Cell phone sound quality versus landline

The human voice has a frequency range of 300-3400hz.
The upper end of this is the “s” sound in our speech.
Modern cell phones have a compressed frequency response and cut off at the 2500-3000hz range.
I’ve noticed a lot of the sharp “s” sounds become hard to understand when conversing via cell phone.

What happens when you are the last hold out among the people you talk to on the phone? Won’t you still have all the same problems, just caused solely on their end?

Probably, though cell to cell tends to be a little worse than cell to landline, in my experience.

I find that cells are fine for pragmatic conversations conveying basic information but for actual social conversations a landline is necessarily to prevent frustrated insanity. What I find really amusing is back when everything was landlines, there used to be a big deal in advertising about phone service quality (“pin drop” - and you could barely discern the difference in quality except for international calls) but even the worst landline back then was better than cell phones now.

The science of speech compression is pretty complex and cell operators have a big incentive to compress as much as possible so there’s more bandwidth for other subscribers. With a POTS line the compression is light and everyone gets a dedicated 64k connection (including signaling).

So I doubt cell or VOIP will ever reach the quality levels of analog phone. I dont see this changing in the future. Future standards will simple be adding more users per tower, not increasing quality.

That said, the quality should be good enough for human speech. The problems Ive noticed have more to do with poor mics and speakers. A cell phone with a wired headset is pretty good.

FWIW, the voice quality on my iphone beats my old treo by quite a bit. Buying a better phone might help as the limitation may not be with the protocol but with the phone hardware itself.

Yes, nothing like a Western Electric G3 handset on some good twisted pair. It’s a bit astonishing that we’re using 50 year old technology as a benchmark for quality in today’s phones.

**Shadofyre **- I’ll bet dollars to donuts that your parent’s phone wiring is the old fashioned “quad” cable with non-twisted red, green, yellow and black wires. That stuff was OK in the 70’s, but as we find ourselves immersed in more and more RF “soup” it’s necessary to rip that stuff out and replace it with Cat3 or Cat5 twist.

“Can you hear me now” shouldn’t be an ad slogan, and it shouldn’t be a normal question while talking to someone.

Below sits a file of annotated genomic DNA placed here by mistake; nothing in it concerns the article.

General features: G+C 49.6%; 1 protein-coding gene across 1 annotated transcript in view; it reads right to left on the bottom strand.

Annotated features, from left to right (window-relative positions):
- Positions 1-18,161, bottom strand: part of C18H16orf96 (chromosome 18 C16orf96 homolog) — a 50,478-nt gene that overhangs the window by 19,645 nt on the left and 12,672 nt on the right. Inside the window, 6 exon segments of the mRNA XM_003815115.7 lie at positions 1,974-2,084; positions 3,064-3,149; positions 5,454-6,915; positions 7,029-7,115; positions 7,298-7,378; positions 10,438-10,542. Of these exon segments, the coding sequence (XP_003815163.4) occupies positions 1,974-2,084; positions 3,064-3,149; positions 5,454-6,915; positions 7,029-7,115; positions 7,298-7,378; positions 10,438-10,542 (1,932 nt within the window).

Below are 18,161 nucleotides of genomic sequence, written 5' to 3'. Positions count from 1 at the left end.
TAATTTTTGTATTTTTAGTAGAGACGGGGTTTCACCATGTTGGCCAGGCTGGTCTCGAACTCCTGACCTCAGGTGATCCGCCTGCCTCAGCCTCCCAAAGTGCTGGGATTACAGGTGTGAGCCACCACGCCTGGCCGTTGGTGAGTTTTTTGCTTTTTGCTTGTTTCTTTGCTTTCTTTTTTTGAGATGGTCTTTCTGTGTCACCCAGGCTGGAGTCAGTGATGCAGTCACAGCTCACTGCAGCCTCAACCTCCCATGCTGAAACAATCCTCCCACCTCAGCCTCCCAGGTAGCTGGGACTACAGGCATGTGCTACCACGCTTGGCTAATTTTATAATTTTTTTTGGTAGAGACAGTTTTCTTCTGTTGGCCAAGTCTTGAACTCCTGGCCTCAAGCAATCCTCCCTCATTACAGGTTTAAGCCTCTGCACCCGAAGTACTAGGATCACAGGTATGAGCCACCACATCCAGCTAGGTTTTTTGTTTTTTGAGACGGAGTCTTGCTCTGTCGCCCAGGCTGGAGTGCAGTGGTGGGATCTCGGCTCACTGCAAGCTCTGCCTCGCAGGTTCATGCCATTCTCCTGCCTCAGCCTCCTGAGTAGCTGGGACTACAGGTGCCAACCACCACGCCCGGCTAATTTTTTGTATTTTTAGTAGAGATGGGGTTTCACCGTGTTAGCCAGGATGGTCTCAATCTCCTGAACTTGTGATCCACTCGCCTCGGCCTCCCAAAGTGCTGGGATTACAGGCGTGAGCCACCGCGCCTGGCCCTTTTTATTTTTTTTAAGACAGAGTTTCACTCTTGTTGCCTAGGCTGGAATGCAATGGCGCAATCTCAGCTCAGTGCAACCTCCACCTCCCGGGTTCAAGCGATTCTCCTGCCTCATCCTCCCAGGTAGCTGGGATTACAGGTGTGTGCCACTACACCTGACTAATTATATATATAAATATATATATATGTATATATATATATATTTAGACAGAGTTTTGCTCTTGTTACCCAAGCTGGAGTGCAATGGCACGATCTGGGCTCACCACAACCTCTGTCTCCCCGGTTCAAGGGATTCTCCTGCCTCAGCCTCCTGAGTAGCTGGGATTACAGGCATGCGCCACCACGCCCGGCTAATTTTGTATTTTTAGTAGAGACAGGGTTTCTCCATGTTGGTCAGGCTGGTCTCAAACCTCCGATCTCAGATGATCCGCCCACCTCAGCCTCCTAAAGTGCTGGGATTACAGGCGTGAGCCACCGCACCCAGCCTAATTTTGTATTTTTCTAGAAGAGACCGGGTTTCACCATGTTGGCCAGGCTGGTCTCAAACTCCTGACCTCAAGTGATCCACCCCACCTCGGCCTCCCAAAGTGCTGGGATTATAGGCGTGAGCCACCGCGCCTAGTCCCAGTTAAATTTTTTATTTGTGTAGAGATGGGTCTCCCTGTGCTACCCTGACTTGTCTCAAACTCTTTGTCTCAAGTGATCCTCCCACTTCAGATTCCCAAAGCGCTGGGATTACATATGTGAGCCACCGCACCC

I have noticed that while cell phones may be of generally acceptable quality, it’s cheap Bluetooth headsets that really muck things up. If my friend calls up and sounds like she’s down a well, it’s because her earpiece battery needs charging.

Certainly cell phone companies have all sorts of internal ways to validate drops, quality, etc. But comparing it to landline quality–in a way that’s useful to the average person–would have some pitfalls.

For one thing, if I mention my mom’s cordless phone that gets horrible static more than 10 feet from the base station, people would probably call that a phone problem, not a landline problem. But of course all cell phones aren’t alike either, but you almost never hear anyone split out handset performance from network performance for cell networks. There are good reasons for that, of course, but it means they’re on slightly different playing fields to begin with.

And since signal strength and quality are largely a matter of things like distance from the tower, and what material the building you’re in is made of and such, even if some measured “average” quality ends up matching landline quality, you’ll still have the guy sitting 20 yards from a tower noting that he never gets dropped, while the guy who lives a couple of miles from the nearest cell because all of the area subdivisions refuse to allow cell sites to be built is much more likely to have a lot of problems.

Guys, don’t drop your landlines just yet.
Try this simple test. Call a friend who plays an instrument and listen to her/him play using each a cell phone and then repeat using landlines only. Self explanatory.

In technical terms, what matters is bandwidth in Hertz (humans hear from ~20Hz to 20kHz), latency in miliseconds, and bit depth (how small the increments in volume transmitted are). There is a world of difference btw a landline phone and a cell phone. It’s easy to transmit voice (narro bandwidth), it’s a lot “harder” (more expensive) to transmit audio at a decent quality.

Well, this is a zombie thread, but - who cares about sound quality?
I’m using the phone to talk to people, not to enjoy music.
As long as it’s intelligible, I don’t really care what the frequency response is.